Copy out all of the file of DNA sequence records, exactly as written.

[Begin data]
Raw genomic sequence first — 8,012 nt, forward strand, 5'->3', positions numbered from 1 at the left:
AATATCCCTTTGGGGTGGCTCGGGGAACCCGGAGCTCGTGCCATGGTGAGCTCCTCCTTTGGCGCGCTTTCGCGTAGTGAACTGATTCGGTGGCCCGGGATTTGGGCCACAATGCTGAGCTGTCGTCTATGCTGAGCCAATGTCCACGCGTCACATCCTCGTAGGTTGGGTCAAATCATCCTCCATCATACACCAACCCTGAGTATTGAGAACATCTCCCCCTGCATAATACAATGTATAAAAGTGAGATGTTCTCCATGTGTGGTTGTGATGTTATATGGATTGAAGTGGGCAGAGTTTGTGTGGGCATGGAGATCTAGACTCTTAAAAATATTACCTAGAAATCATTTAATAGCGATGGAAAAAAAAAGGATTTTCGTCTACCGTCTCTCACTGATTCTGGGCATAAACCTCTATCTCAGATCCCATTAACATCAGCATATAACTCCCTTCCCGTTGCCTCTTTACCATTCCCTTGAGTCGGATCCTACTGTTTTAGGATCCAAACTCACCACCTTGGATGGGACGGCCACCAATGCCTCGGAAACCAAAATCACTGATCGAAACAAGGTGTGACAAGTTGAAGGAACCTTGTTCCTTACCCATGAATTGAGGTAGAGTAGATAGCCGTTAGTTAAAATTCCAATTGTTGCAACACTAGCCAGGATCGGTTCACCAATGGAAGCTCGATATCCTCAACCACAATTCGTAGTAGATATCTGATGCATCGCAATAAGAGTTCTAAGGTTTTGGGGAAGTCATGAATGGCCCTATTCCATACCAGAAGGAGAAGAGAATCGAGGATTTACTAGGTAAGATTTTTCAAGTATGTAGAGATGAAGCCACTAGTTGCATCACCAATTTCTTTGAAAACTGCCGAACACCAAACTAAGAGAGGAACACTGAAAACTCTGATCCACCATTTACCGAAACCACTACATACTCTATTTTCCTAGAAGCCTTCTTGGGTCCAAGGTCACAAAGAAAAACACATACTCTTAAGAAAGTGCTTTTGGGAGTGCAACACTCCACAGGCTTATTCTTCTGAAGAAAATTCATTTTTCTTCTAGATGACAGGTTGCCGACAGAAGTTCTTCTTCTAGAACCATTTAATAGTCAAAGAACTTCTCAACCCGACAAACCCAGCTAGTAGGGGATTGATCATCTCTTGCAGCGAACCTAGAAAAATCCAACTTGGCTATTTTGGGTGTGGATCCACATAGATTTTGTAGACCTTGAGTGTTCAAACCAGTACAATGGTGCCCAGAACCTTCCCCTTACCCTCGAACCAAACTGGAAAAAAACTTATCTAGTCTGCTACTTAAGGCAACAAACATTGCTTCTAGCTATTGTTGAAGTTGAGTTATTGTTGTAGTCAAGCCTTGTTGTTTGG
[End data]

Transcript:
Raw genomic sequence first — 8,012 nt, forward strand, 5'->3', positions numbered from 1 at the left:
AATATCCCTTTGGGGTGGCTCGGGGAACCCGGAGCTCGTGCCATGGTGAGCTCCTCCTTTGGCGCGCTTTCGCGTAGTGAACTGATTCGGTGGCCCGGGATTTGGGCCACAATGCTGAGCTGTCGTCTATGCTGAGCCAATGTCCACGCGTCACATCCTCGTAGGTTGGGTCAAATCATCCTCCATCATACACCAACCCTGAGTATTGAGAACATCTCCCCCTGCATAATACAATGTATAAAAGTGAGATGTTCTCCATGTGTGGTTGTGATGTTATATGGATTGAAGTGGGCAGAGTTTGTGTGGGCATGGAGATCTAGACTCTTAAAAATATTACCTAGAAATCATTTAATAGCGATGGAAAAAAAAAGGATTTTCGTCTACCGTCTCTCACTGATTCTGGGCATAAACCTCTATCTCAGATCCCATTAACATCAGCATATAACTCCCTTCCCGTTGCCTCTTTACCATTCCCTTGAGTCGGATCCTACTGTTTTAGGATCCAAACTCACCACCTTGGATGGGACGGCCACCAATGCCTCGGAAACCAAAATCACTGATCGAAACAAGGTGTGACAAGTTGAAGGAACCTTGTTCCTTACCCATGAATTGAGGTAGAGTAGATAGCCGTTAGTTAAAATTCCAATTGTTGCAACACTAGCCAGGATCGGTTCACCAATGGAAGCTCGATATCCTCAACCACAATTCGTAGTAGATATCTGATGCATCGCAATAAGAGTTCTAAGGTTTTGGGGAAGTCATGAATGGCCCTATTCCATACCAGAAGGAGAAGAGAATCGAGGATTTACTAGGTAAGATTTTTCAAGTATGTAGAGATGAAGCCACTAGTTGCATCACCAATTTCTTTGAAAACTGCCGAACACCAAACTAAGAGAGGAACACTGAAAACTCTGATCCACCATTTACCGAAACCACTACATACTCTATTTTCCTAGAAGCCTTCTTGGGTCCAAGGTCACAAAGAAAAACACATACTCTTAAGAAAGTGCTTTTGGGAGTGCAACACTCCACAGGCTTATTCTTCTGAAGAAAATTCATTTTTCTTCTAGATGACAGGTTGCCGACAGAAGTTCTTCTTCTAGAACCATTTAATAGTCAAAGAACTTCTCAACCCGACAAACCCAGCTAGTAGGGGATTGATCATCTCTTGCAGCGAACCTAGAAAAATCCAACTTGGCTATTTTGGGTGTGGATCCACATAGATTTTGTAGACCTTGAGTGTTCAAACCAGTACAATGGTGCCCAGAACCTTCCCCTTACCCTCGAACCAAACTGGAAAAAAACTTATCTAGTCTGCTACTTAAGGCAACAAACATTGCTTCTAGCTATTGTTGAAGTTGAGTTATTGTTGTAGTCAAGCCTTGTTGTTTGG